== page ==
Samuel Carter Hall

LifeWorksCriticismCommentaryQuotationsReferencesNotes

Life
1800-1889 [m. A. M. Hall, supra]; b. 9 May 1800, in Geneva Barracks, nr. Waterford; 4th son of Robert Hall who established the Devon Fencibles, 1794, having previously fought in Gibraltar; Hall Snr. failed in copper-mining business in Ireland, his wife supporting the family by millinery; moved to Cork and left there for London, 1821; studies law; acted as parliamentary reporter in the House of Lords, 1823; editing the Literary Observer in 1823; fnd. and ed. The Amulet, A Christian and Literary Remembrancer, 1826-37, up to the collapse of its publisher, when Hall acquired all its debts; m. Anna Hall [née Fielding]20 Sept. 1824; ed. The Spirit and Manners of the Age (1826), in which th wfirst work of his wife appeared (“Master Ben”, 1829); also ed. The Morning Journal (1829-30); sub-ed. and later editor, of New Monthly Magazine (1830); wrote a History of France (1830) for Colburn’s Juvenile Library; enrolled at the Inner Temple, and finally called to the bar in 1841; never practised, but inscribed ‘Barrister at Law’ on title-page of Poems (1850); unsuccessful newspaper, The Town; sub-ed. John Bull and manager of Britannia; editor and principal shareholder of Art Union Monthly Journal, 1839, called The Art Journal from The Art Journal, 1849; ed. Art Journal, 1839-80; vigorously criticised the trade in Old Masters and pioneered engravings of sculpture; published engravings of Robert Vernon’s collection before it went to the National Gallery, 1848; issued authorised catalogue of 150 engravings taken from Queen Victoria’s private collection, 1851; remained on as paid editor after the failure of an illustrated report on the Great Exhibition, 1851; Gallery of Modern Sculpture (1849-54); ed. Book of British Ballads (1842); Memoirs of Great Men and Women ... from personal acquaintance (1871); retired and received a civil list pension for fostering art appreciation in England, 1880. ODNB PI DIB DIW DIL IF MKA RAF OCIL

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Works
[Connected with Ireland,] The Talents (Cork 1820); Lines Written at Jerpoint Abbey (London 1823) [var. 1826]; [with Mrs. Hall,] Ireland, Its Scenery, Character [... &c.], 3 vols. (London: How & Parsons 1841-43), [4], xii, 435, [1]; viii, 468; viii, 512pp., ill. [50 pls, 18 maps], 8o; Do., [rep. edn.] (London: Hall, Virtue, & Co. 1870), and Do. as Michael Scott, ed., Hall’s Ireland: Mr & Mrs Hall’s Tour of 1840 [abridged] (London: Sphere 1984), xix, 480pp. [infra]; [with Mrs. Hall, A Week at Killarney (1843); Poems by S. C. Hall FSA, of the Inner Temple, Barrister at law [priv. 1850], 8pp.; Retrospect of a Long Life from 1815 to 1883, 2 vols. (London: Bentley 1883), includes ‘Recollections of Ireland’; The Beauties of the Poet Moore (London 1844); Retrospect of a Long Life from 1815 to 1883 (1883).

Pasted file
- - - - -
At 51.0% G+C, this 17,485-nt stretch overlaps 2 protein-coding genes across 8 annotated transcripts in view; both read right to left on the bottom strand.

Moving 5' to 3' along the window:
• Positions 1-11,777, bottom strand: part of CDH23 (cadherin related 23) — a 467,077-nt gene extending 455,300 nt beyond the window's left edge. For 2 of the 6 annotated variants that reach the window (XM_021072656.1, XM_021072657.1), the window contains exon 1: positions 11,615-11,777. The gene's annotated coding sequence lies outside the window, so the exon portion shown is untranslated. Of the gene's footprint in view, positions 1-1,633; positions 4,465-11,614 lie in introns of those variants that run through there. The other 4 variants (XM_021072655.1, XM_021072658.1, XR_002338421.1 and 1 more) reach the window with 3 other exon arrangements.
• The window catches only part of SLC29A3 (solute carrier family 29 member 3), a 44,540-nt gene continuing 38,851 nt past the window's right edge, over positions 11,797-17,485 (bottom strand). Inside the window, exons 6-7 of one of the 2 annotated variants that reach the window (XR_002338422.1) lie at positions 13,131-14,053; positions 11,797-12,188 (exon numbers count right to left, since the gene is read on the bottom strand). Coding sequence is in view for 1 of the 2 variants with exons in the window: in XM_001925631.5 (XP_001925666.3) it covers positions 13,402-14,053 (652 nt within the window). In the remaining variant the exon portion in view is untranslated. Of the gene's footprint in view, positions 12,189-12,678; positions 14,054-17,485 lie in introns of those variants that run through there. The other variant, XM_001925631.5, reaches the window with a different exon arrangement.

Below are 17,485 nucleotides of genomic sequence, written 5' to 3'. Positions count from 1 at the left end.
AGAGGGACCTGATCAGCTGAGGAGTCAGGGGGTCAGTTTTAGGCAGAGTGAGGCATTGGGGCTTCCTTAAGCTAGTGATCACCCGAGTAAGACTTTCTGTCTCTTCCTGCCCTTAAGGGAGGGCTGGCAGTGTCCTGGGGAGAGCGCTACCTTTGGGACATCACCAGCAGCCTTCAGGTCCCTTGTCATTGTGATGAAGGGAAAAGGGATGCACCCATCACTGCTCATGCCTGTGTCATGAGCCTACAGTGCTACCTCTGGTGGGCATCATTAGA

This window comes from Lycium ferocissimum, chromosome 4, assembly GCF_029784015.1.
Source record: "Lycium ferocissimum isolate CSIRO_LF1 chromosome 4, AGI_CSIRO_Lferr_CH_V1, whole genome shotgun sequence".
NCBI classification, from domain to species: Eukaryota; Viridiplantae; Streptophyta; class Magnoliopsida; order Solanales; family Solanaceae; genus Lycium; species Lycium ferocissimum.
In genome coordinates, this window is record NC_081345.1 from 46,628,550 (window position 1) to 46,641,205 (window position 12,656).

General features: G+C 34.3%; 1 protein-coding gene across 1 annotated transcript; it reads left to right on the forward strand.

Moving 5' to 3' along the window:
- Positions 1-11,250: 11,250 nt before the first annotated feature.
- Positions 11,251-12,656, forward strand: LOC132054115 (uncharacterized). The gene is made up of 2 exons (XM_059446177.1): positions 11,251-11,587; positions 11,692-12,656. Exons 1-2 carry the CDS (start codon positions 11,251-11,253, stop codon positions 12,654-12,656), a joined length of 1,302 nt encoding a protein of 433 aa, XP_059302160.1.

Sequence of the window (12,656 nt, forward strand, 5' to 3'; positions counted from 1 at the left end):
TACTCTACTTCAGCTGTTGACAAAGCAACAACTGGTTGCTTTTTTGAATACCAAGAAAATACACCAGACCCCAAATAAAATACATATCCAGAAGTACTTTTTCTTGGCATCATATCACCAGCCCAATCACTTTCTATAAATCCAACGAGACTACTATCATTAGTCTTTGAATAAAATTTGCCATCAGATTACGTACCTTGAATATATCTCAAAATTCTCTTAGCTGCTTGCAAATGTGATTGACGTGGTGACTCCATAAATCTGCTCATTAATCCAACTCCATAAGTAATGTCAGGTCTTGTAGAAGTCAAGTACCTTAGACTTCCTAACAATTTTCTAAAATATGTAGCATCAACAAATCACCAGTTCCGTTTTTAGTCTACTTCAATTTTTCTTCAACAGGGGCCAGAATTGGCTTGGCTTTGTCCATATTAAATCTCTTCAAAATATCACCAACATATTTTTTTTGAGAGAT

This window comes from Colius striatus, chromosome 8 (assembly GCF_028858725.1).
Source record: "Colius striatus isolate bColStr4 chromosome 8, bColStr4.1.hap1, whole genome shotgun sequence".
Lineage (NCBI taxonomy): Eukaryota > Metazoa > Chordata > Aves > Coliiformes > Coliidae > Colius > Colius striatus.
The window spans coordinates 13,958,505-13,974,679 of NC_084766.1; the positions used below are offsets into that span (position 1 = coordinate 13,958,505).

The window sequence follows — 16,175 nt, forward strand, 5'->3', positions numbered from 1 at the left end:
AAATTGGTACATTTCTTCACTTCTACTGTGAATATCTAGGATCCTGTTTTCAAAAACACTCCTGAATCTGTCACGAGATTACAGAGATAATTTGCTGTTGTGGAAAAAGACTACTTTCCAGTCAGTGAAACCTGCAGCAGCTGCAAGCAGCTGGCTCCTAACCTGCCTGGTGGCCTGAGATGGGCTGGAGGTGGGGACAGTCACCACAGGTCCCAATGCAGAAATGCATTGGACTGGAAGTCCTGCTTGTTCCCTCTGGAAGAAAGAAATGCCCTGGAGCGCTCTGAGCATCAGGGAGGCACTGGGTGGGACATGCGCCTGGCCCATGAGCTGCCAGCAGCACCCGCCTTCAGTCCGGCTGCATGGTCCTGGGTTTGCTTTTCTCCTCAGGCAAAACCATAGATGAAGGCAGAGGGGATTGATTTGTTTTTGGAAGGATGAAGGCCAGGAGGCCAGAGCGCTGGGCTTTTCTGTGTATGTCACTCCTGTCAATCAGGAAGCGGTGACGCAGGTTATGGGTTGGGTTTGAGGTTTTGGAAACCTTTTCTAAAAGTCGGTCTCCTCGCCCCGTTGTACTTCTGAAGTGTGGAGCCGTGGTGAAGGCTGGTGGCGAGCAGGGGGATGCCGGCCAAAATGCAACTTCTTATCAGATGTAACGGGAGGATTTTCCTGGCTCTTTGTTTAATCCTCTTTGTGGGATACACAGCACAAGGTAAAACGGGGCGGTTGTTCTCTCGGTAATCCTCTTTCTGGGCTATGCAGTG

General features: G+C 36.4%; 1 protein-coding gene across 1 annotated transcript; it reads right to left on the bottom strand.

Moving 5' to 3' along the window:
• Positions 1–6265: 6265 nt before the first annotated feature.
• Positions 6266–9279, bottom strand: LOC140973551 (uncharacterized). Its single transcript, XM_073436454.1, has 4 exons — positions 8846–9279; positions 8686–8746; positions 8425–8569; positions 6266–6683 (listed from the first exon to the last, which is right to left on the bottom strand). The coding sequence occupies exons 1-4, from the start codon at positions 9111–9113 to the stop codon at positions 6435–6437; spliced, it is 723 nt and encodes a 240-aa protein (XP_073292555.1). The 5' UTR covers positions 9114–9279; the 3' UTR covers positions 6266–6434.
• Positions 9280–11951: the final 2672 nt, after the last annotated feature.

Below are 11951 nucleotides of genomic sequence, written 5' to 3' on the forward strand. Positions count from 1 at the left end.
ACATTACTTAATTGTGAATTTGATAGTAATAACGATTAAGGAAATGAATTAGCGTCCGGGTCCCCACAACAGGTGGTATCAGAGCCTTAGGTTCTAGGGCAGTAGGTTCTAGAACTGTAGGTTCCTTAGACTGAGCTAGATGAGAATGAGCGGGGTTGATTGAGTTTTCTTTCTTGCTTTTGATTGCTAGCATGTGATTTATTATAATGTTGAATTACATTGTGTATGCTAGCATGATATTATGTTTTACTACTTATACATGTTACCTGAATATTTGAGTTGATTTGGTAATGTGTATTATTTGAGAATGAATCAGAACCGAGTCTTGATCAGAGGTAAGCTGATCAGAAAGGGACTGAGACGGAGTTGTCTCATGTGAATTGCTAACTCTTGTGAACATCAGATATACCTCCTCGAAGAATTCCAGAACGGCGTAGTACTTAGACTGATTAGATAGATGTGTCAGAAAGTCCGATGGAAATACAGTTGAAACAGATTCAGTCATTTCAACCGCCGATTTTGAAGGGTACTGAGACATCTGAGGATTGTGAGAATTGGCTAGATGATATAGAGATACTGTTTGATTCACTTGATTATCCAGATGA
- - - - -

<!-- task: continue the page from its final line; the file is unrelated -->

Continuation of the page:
Also, A letter to Irish Temperance Societies: concerning the present state of Ireland, and its connexion with England (London [1843]), pamph., 23 cm.

Microfilm, Ireland, Its Scenery, Character [... &c.], 3 vols. [micro-film of 3-vol. 1841-43 edn., as supra], 18 fiches [Chadwyck-Healey Ltd] (London: British Library, 1997).

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Quotations
See under A. M. Hall, [supra].

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References
Patrick Rafroidi, Irish Literature in English, The Romantic Period (Gerrards Cross 1980), Vol 2, notes that his father was stationed nr. Waterford; ed. Amulet, Art Journal, et al.; m. Maria Fielding, 1824; d. Kensington, 16 March 1889. [Bibl. as supra].

Emerald Isle Books (1995) lists Ireland, Its Scenery, Character [... &c.], 3 vols. (London: How & Parsons 1841-43) [£325].

Belfast Central Library holds Memory of Thomas Moore (1879), 32pp.; Retrospect of a Long Life, 2 vols. (1883); Sketches of Irish Character (1855); Amulet, ed. (1834); also S. C. and A. M. Hall, Ireland, Its Scenery, character etc., 3 vols. (1841, 1842); The North and The Giant’s Causeway (1853); A Week at Killarney (1850); MORRIS holds Ireland, Its Scenery, Character &c, 3 vols. (1866); A Week at Killarney (1850) 217p.

Peter Ellis Books (Cat. 2004) lists S. C. Hall, ed. & intro., The Book of British Ballads (London: Jermiah How 1842; 2nd edn. 1844), vi, 234pp.; with var. illustrators incl. Richard Dadd [4 to “Robin Goodfellow”], w. B. Scott, J. Franklin, J. H. Townsend, E. Courbould, &c.; called by Gordon Ray ‘the most ambitious English book with wood engravings’ between 1790 and 1914.

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